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Chris Pepin: Hi, this is Chris Pepin. I’m the founder of Progressive Reliability, and thank you for taking the time to listen to our podcast. You can also find a white paper from this podcast on our website, We are Progressive Reliability, and so the shorthand should make it quick to look up. PRORELI. You can also type in and it will take you to the site as well.

Thanks a lot. And please let us know what you think. You can always reach out to me directly My name’s Chris Pepin. So just give us a reach out if there’s anything we can do to help, and we look forward to hearing what you think. Thanks again.

All right, ladies and gentlemen, welcome back to the Cycle of Insanity podcast series here with Tim Goshert and Doug Plucknette. My name is Chris. I’m your host and the founder of Progressive Reliability. This is the second in a three-part series where we’re going to talk about some of the areas that are most affected by the cycle you heard about in the last podcast.

If you’re coming to us for the first time, the cycle of insanity is something that was developed and coined by Tim around just the cyclical nature of what can happen in market fluctuations and pull back such as the one we’re in the middle of, in the COVID era.

Tim, today I know we want to get a little closer in what happens with equipment reliability and productivity, and as well as people in the talent management side of things. So why don’t you let us know some of what happens when the cost-cutting measures come through? Then the initial benefit, the initial financial benefit wears down. And all of a sudden we’re stuck with having bigger and bigger issues crop up because all the PMs have been pulled out.

Tim Goshert: Typically, what happens is when you have something like has happened with COVID-19 and the markets are depressed, companies certainly try to figure out a way to weather the storm. They batten down the hatches and they typically go back to what they think are just pure, essential activities at the time.

When that occurs, certainly proactive maintenance strategies, such as condition monitoring, sometimes planning and scheduling systems, those are targets for the company to want to save short-term costs. They see that work being done by those individuals in those different areas as something for the future, it doesn’t affect the day-to-day. In fact, if a company had been doing those proactive activities for a period of time, they’re reaping the benefits today. The company said, “Well, we don’t need that now. And then we can take that away.”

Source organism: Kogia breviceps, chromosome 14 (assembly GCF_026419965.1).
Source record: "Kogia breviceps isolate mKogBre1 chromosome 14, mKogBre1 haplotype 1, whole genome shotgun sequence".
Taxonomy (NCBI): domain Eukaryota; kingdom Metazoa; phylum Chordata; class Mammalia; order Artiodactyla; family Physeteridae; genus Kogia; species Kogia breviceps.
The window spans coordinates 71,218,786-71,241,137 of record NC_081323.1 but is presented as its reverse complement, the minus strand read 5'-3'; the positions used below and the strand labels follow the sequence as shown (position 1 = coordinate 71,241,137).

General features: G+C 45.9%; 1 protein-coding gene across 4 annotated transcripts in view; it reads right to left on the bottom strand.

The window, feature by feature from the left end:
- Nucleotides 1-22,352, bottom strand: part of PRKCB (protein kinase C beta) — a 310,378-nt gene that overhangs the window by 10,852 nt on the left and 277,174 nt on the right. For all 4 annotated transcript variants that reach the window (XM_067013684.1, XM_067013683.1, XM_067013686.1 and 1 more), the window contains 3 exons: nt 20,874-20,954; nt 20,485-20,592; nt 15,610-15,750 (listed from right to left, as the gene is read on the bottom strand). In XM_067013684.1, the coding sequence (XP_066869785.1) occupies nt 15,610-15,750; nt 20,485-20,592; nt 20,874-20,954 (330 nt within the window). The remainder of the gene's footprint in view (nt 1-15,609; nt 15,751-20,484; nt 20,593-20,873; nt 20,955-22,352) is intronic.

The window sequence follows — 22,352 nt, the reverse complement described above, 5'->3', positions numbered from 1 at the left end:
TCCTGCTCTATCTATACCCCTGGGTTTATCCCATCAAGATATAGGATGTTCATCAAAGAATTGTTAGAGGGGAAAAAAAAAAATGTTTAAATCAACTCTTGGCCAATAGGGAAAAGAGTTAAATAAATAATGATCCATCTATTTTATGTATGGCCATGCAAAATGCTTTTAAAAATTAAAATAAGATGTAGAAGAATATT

The initial steps, people then maybe are laid off, furloughed or even maybe are downsized and lose their jobs, the operation or the plant organization typically doesn’t miss them for the first three, six, nine months, because they’re really … Work that was done nine months ago is put to plan in the operation and the position it is today.

As those things aren’t done month after month after month, slowly the effects of that will show up. Typically, maybe a year or it could go a year and a half, things really start getting worse because proactive activities that are keeping the plant healthy, keeping things running correctly, aren’t being done. Over time, it deteriorates.

That’s typically what happens in the systems. It would be normally you don’t see it right away and you save the costs. But a year, year and a half later, the plant is in a much different health situation than they were previously.

Chris Pepin: Doug, what can you tell us about what you’ve seen, on your side of things? Can you share a little bit about where you’ve been in the same situation as Tim, and some of the more tactical challenges that have come up, as well as what you’ve had to do to overcome?

Doug Plucknette: Really, as far as COVID was concerned, there was two schools that were impacted. Those that were deemed essential, lots of those were food companies. So, they stayed with their people right on. But what they had to do was then determine who was actually essentially getting the product out the door. So it would be some operations people, some maintenance people, mainly hourly. A little bit of direct supervision, probably not any higher than that.

So when that goes on, it seems like things go as usual, but they’re really focused on just keeping the equipment running, and they lose sight of doing things like PMs and condition monitoring and operator care tasks that would be minor lubrication, things like that. They’ll skip a lot of those things, and they can get away with that for some time. In fact, there’s often a little bit of joy that goes on cause they realize, “Well, we can run without all these daily meetings that go on. Run quite well.”

What happens is, down the road, that tends to catch up with you. We’re kind of in that phase right now where this initially took place back in March, and you can get away with that for a number of months. Then what happens is it catches up with you.

The other school were the companies that were deemed non-essential and they had to shut down completely. Boy, a lot of impact that can occur with equipment is just suicidal. Things like [inaudible 00:06:03] bearings from the equipment just sitting there with a normal resident, not turning. And when you start back up, you’ll tend to see a lot more of those types of rotating equipment failures, because the equipment has just been sitting there in one spot. Lubrication, if you’re not on top of it, tends to separate. You’ll see some lubrication issues immediately.